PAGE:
Do as i say, not as i do

Most people purport to care about a company’s green credentials and trust information they might be given about it. But a study suggests that consumer behaviour falls short of their brand expectations

We all say we want to be green, but what do consumers actually think and do? EMAP Advertising conducted research with 2,500 consumers – using its insight panel The Inside – to find out.

The signs look promising, for only 14% of respondents say they don’t care whether a company is environmentally friendly or not; and just 17% say they mistrust companies that promote themselves to be environmentally friendly. Linked to this is the fact that consumers cite messages from brands, and in particular advertising, as one of the most trusted sources of information in this area.

It isn’t just governments, scientists and news reports that influence consumers; the message from the public is loud and clear: it is important for companies to “do their bit” when it comes to the environment, particularly in the context of a world in which they as individuals are being asked to do more.

Consumers are generally dissatisfied with companies when it comes to discharging their environmental responsibilities. In the research, supermarkets fare best, but even in this category only 35% of respondents say they think the major retailers are performing well. Nevertheless, compared with other sectors the supermarkets rate well, for instance only 18% of the respondents think car companies are executing their green duties well, and only 8% think clothes manufacturers are doing their bit for the environment.

So it seems companies have some way to go before they can be seen as playing their part in solving the environmental problem. On the other hand, it means there is plenty of scope for companies to carve out a position that differentiates them from their competition.

Of course, successfully communicating green messages is difficult for brands. On the surface consumer attitudes towards the environment are changing but, in some cases, behavioural patterns are ingrained and -consumers are not quite as environmentally friendly as they would like to think they are.

The Inside research shows even consumers who consider themselves to be very “green” are not always willing to change their behaviour to cut down their impact on the environment. A good example of this can be found in the aviation sector, where despite extensive media coverage, there is no sign that people’s holidaying behaviour is changing. A significant majority of consumers are not willing to avoid using air travel to get to their destination. Underlying this reticence is the fact that people’s attitudes towards flying have not yet been significantly affected by environmental concerns: only 11% of those who fly feel in any way guilty about it.

The research shows similar behaviour patterns when it comes to cars, suggesting that people are unable to link individual behaviour to the environmental damage they cause – or at least they don’t want to make the link. There remains a substantial gap between people’s surface attitudes and actual behaviour, and changing behavioural patterns is likely to require substantial government intervention.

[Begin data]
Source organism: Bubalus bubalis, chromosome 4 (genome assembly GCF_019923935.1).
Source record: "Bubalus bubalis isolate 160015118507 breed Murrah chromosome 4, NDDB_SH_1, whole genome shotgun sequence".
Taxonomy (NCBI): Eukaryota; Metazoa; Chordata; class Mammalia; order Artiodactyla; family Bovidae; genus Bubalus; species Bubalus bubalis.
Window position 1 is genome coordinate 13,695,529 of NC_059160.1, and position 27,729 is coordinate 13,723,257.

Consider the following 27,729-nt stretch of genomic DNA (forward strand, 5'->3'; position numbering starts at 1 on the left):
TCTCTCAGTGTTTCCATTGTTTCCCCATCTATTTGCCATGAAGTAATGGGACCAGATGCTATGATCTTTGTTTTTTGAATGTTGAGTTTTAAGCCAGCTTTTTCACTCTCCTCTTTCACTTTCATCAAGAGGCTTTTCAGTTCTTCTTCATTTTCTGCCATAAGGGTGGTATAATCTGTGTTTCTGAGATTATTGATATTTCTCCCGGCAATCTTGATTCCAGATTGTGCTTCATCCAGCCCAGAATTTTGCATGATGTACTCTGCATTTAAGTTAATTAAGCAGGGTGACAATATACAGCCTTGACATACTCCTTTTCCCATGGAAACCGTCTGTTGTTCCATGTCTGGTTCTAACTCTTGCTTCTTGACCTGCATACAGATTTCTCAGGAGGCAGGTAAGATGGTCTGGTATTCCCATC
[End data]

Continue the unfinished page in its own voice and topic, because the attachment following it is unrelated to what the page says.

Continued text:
Given this gap, it can be hard for brands to judge what they need to do from a marketing perspective. How much will being “green” really affect consumers’ attitudes towards their brand, and people’s purchasing decisions? An interesting clue comes from behaviour and attitudes to recycling. Here there are clear signs of change: just over 40% of respondents say they had increased their recycling over the past 12 months. The findings also indicate that rather than recycling occurring as a result of people becoming more disposed towards it, their attitudes change after they have started to do it.

In other words, behaviour is driving the attitude, not the other way round – doing the act creates a virtuous -circle, whereby attitudes gradually change as the behaviour becomes habitual, which then reinforces the behaviour pattern – a good sign for government and local council initiatives “forcing” people to change their habits.

So what does this mean for advertisers? One possible consequence that brands must consider is the danger of being left behind. If a competitor takes innovative environmental steps, expectations of the whole sector might then be raised. This in turn could lead to consumers judging other brands in the product sector more harshly.

The findings demonstrate that not only are consumers ready and willing to hear green messages from advertisers, but as government begins to encourage a change in individuals’ behaviour, consumers will increasingly expect brands to be doing all they can too.

The Inside, published March 2007 by EMAP Advertising




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